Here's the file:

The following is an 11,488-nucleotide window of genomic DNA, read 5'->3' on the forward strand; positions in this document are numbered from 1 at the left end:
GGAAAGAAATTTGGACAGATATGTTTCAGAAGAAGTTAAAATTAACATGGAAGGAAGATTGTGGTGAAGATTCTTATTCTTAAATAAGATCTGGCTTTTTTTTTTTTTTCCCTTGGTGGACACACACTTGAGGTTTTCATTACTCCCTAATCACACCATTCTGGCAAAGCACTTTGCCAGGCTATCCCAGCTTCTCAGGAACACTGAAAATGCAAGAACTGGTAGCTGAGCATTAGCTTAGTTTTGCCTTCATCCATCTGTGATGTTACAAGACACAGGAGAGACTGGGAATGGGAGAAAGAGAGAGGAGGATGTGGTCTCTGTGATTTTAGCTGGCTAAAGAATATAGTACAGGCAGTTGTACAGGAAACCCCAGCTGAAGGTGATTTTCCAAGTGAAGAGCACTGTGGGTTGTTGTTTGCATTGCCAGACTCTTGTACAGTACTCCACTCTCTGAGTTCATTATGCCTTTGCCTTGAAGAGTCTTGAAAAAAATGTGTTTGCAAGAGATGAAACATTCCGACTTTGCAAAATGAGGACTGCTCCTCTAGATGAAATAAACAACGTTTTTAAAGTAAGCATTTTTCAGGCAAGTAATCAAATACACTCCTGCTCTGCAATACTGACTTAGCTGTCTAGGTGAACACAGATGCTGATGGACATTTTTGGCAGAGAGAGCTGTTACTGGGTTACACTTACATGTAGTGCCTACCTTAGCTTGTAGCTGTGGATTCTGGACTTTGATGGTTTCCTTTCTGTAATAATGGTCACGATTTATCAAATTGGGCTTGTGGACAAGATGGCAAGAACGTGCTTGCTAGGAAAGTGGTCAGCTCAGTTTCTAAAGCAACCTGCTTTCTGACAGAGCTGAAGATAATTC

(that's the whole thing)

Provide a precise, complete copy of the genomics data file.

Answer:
The following is an 11,488-nucleotide window of genomic DNA, read 5'->3' on the forward strand; positions in this document are numbered from 1 at the left end:
GGAAAGAAATTTGGACAGATATGTTTCAGAAGAAGTTAAAATTAACATGGAAGGAAGATTGTGGTGAAGATTCTTATTCTTAAATAAGATCTGGCTTTTTTTTTTTTTTCCCTTGGTGGACACACACTTGAGGTTTTCATTACTCCCTAATCACACCATTCTGGCAAAGCACTTTGCCAGGCTATCCCAGCTTCTCAGGAACACTGAAAATGCAAGAACTGGTAGCTGAGCATTAGCTTAGTTTTGCCTTCATCCATCTGTGATGTTACAAGACACAGGAGAGACTGGGAATGGGAGAAAGAGAGAGGAGGATGTGGTCTCTGTGATTTTAGCTGGCTAAAGAATATAGTACAGGCAGTTGTACAGGAAACCCCAGCTGAAGGTGATTTTCCAAGTGAAGAGCACTGTGGGTTGTTGTTTGCATTGCCAGACTCTTGTACAGTACTCCACTCTCTGAGTTCATTATGCCTTTGCCTTGAAGAGTCTTGAAAAAAATGTGTTTGCAAGAGATGAAACATTCCGACTTTGCAAAATGAGGACTGCTCCTCTAGATGAAATAAACAACGTTTTTAAAGTAAGCATTTTTCAGGCAAGTAATCAAATACACTCCTGCTCTGCAATACTGACTTAGCTGTCTAGGTGAACACAGATGCTGATGGACATTTTTGGCAGAGAGAGCTGTTACTGGGTTACACTTACATGTAGTGCCTACCTTAGCTTGTAGCTGTGGATTCTGGACTTTGATGGTTTCCTTTCTGTAATAATGGTCACGATTTATCAAATTGGGCTTGTGGACAAGATGGCAAGAACGTGCTTGCTAGGAAAGTGGTCAGCTCAGTTTCTAAAGCAACCTGCTTTCTGACAGAGCTGAAGATAATTC